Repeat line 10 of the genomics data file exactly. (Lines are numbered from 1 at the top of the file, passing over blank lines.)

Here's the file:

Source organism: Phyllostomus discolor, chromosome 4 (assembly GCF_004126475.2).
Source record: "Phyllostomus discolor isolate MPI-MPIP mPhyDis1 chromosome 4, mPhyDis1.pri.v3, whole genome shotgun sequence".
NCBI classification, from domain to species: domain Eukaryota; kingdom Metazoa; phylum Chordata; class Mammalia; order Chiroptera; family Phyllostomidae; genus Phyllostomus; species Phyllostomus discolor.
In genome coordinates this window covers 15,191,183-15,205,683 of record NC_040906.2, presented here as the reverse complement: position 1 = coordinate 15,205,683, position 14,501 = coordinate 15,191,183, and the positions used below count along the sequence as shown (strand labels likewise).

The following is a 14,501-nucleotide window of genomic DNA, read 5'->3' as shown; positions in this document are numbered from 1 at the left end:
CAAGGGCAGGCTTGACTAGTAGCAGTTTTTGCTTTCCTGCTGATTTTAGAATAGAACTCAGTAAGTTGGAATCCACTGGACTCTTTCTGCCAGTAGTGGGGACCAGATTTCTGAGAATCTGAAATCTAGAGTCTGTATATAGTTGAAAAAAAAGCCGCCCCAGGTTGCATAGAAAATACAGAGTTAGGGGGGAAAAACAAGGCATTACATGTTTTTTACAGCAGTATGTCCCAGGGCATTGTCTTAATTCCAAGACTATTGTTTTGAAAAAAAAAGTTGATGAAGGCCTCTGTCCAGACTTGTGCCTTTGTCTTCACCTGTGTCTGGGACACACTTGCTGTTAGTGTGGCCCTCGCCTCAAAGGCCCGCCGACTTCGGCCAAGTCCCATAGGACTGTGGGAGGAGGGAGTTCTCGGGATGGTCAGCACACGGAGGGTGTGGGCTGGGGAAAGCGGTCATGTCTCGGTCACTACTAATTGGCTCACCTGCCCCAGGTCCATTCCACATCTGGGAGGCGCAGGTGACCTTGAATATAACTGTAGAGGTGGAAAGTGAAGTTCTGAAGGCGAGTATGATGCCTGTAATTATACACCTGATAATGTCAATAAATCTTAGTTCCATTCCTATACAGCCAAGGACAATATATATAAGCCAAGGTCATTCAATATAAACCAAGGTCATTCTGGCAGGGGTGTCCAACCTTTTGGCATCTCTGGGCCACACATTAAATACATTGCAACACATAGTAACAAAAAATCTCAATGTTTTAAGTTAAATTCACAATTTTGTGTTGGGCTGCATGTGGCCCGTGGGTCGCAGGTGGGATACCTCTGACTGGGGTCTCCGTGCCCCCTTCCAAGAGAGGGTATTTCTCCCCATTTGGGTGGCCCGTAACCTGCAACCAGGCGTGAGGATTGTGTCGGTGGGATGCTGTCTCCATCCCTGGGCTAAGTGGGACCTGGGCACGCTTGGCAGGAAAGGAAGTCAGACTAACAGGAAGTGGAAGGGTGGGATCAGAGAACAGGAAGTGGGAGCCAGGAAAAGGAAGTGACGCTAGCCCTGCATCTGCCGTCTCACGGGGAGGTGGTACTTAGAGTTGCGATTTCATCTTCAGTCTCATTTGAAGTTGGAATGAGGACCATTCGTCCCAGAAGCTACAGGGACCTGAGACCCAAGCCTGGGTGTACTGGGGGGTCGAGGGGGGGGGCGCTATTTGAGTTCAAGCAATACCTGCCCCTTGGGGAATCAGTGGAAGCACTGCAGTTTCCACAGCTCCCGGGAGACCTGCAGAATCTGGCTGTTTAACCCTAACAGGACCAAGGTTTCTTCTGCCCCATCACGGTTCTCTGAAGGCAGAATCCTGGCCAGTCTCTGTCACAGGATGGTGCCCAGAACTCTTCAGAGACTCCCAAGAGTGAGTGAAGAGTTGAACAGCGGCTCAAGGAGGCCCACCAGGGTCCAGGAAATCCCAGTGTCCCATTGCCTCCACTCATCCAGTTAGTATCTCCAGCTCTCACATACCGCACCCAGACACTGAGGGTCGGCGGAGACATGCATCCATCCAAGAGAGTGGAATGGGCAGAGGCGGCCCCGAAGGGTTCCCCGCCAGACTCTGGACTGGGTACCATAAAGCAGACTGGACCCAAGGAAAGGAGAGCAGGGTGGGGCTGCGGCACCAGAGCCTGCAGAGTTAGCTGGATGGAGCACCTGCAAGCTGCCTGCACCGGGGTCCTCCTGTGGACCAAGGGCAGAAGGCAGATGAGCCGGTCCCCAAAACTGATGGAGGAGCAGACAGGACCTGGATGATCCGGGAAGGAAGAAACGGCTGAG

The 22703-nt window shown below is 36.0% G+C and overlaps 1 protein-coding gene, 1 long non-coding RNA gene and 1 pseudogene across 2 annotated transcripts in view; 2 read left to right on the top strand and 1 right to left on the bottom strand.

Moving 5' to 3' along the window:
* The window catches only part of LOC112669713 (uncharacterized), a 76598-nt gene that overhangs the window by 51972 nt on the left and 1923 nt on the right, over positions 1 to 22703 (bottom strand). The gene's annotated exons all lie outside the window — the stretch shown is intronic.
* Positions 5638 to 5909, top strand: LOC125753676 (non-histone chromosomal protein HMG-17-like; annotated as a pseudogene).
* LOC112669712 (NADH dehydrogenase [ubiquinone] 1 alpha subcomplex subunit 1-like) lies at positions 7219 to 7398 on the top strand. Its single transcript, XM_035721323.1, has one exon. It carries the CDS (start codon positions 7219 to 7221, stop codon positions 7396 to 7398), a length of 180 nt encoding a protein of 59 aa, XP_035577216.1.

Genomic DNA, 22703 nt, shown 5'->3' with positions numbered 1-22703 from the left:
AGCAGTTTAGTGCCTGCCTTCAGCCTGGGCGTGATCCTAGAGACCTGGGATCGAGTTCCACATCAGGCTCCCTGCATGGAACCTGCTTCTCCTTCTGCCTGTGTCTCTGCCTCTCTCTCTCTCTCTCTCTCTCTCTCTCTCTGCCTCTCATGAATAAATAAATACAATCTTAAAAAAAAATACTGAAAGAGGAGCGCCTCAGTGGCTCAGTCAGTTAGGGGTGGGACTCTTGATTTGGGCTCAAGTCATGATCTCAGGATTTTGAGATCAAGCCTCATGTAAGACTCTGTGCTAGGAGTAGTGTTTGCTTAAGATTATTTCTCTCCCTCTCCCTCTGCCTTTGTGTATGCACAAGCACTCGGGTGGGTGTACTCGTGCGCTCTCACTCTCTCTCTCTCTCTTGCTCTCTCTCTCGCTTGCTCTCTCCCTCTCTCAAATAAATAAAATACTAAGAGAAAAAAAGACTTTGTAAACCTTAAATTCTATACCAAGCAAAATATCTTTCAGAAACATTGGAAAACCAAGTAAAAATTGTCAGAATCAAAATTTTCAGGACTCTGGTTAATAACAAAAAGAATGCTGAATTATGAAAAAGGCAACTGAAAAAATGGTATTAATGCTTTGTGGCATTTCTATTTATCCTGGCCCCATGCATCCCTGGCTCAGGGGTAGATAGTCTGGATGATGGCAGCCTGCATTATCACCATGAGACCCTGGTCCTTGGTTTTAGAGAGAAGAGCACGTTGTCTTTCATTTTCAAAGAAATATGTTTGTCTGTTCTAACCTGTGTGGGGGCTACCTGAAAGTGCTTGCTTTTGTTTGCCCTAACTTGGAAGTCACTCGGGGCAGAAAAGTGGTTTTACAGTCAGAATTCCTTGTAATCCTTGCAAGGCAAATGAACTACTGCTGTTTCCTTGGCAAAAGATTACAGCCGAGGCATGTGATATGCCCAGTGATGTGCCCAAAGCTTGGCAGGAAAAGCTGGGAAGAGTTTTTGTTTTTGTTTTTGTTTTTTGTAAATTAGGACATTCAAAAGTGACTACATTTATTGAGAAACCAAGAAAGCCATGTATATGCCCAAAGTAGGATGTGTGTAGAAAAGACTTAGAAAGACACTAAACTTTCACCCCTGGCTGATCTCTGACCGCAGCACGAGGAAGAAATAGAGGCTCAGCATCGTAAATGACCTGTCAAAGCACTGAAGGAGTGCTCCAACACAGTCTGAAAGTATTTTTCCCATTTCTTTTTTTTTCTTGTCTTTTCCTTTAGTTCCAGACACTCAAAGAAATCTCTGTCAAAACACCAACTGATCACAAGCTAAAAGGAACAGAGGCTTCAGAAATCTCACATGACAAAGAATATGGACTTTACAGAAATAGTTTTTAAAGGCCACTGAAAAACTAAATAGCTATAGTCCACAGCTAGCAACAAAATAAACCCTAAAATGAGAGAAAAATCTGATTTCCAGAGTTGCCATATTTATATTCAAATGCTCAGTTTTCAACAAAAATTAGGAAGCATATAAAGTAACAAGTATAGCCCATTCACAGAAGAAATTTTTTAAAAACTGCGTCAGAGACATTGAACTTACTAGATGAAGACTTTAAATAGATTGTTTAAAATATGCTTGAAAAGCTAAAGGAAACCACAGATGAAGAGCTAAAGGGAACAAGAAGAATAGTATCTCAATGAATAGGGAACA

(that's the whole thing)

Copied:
* Positions 5638 to 5909, top strand: LOC125753676 (non-histone chromosomal protein HMG-17-like; annotated as a pseudogene).